Last Monday was like my first day back at school, I was finally returning to work! March 2020 was the last time I set foot on an Irish racecourse. When a person is used to doing 140 days a year racing, an enforced break like the one we have had to endure comes a shock to system.
Packing the van the night before was a pleasure. I will never again curse the heavy equipment we have to carry the length and breadth of the country! Seeing it stacked away in our office while big meetings were taking behind closed doors was far more painful than lugging it into the back of a van. Double and triple checking that I had everything packed was my biggest concern. The last thing that was packed was the credit card machine. Best not to forget this piece of equipment as we emerge from the Covid pandemic. It’s always better to have it and not need it than need it and not have it!
I was up good and early on the Monday morning to look after the farm. Like humans, horses aren’t used to this weather so it’s very important to keep an eye on them. I find the foals stretch out snoozing in the heat and it’s important to get them up every few hours and make sure they drink rather than getting dehydrated.
Home for a shower and get ready to head for Ballinrobe. I passed the first test of the day when my suit pants still fitted! I pick up Dad at his house and we set off. I never thought driving through towns like Castlerea, Ballyhaunis and Claremorris would give me so much pleasure. Along with being a business, this game is a way of life. These journeys are all part of it and I was in my element. Getting stuck behind slow tractors and farm machinery on these bad rural roads were not even going to put me in bad form. Next stop Ballinrobe for a low grade flat card, but I didn’t care. I was going racing in glorious sunshine, what more could anyone wish for.
Three bookmakers were working for a crowd capped at 500 people. Frank Finnegan and his son David were first in the line. Frank is a highly respected old school bookmaker that has forgotten more about racing and betting than most of us will ever know. When Frank talks, you just listen. His stories are fascinating and it was great to see him and David again. Justin Flood and Raymond Mulvaney were in ‘trap 2’. Flood possibly the biggest character in the betting started the slagging as soon as he arrived and it was like we were never away. Mulvaney, a character but also a serious business man and very forward thinking bookmaker knew exactly the buttons to press to get a reaction! We were back alright and my sides were sore from laughing before the racing even began. It was so good to see colleagues and my customers again. It’s been a long time between drinks but not a lot appeared to have changed.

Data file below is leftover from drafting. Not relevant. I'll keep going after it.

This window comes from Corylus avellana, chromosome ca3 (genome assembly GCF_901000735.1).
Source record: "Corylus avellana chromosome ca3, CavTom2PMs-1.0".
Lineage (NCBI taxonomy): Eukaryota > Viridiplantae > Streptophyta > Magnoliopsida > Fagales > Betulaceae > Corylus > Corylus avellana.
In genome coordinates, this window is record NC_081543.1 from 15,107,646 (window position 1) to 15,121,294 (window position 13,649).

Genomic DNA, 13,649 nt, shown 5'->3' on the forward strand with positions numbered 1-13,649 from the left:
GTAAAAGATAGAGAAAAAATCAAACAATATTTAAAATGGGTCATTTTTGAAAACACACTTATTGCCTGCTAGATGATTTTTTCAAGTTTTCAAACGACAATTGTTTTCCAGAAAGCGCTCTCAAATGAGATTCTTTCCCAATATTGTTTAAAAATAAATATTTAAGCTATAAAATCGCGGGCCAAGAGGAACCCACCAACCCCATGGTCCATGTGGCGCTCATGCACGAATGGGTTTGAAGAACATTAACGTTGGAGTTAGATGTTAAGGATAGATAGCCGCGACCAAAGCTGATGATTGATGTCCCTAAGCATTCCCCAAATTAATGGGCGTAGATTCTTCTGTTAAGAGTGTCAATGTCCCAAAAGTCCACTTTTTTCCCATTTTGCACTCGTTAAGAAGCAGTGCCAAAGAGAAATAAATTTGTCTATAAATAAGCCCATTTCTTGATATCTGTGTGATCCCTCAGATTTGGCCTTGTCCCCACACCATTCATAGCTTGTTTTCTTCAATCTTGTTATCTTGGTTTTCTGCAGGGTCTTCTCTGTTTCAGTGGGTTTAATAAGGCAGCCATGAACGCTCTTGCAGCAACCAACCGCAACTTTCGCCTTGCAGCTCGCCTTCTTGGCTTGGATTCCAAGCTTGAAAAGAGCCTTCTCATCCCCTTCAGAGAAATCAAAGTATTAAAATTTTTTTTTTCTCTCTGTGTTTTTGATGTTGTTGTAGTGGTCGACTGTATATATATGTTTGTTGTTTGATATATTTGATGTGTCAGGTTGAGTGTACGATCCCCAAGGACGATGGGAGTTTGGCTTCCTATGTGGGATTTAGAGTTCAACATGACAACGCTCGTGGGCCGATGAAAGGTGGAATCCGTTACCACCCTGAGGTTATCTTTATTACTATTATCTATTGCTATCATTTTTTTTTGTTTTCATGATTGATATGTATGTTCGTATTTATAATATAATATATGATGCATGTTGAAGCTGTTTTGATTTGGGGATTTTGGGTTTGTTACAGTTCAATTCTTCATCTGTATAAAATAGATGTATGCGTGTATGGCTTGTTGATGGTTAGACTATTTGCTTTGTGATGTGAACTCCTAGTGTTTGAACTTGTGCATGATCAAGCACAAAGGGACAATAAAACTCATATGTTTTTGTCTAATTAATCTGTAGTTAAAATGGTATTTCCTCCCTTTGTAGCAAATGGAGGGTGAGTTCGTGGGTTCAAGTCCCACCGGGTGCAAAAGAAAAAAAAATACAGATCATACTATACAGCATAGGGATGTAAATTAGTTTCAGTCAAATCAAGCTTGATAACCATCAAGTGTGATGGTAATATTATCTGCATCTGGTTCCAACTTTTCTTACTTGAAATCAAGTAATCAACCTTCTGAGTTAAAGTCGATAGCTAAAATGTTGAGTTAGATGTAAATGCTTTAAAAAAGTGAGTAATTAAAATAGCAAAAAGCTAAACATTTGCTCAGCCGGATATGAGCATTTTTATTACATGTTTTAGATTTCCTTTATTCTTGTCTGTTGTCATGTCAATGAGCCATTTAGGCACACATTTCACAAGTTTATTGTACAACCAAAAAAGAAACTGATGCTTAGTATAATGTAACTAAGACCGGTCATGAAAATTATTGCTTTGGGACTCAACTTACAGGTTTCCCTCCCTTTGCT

I wasn’t long re familiarising myself with work and getting into serious mode when the first bet I struck was €250 EW, McNallys horse in the claimer at 33/1. Some trainers horses I tend to respect more than others and he’s definitely one of them. Next up came a grand at 5/4 for the favourite and I suddenly realised that today may just be better than I anticipated. As the day went on the bet size dwindled and it turned out the first race was our busiest, but there was enough business there to keep the 3 bookmakers ticking over. We crept out ahead for the day and drove home as content as could be. The next few months while crowd restrictions are as tight as they are will not be about making any fortune. It’s about just getting back on track, re-establishing ourselves and building for the future.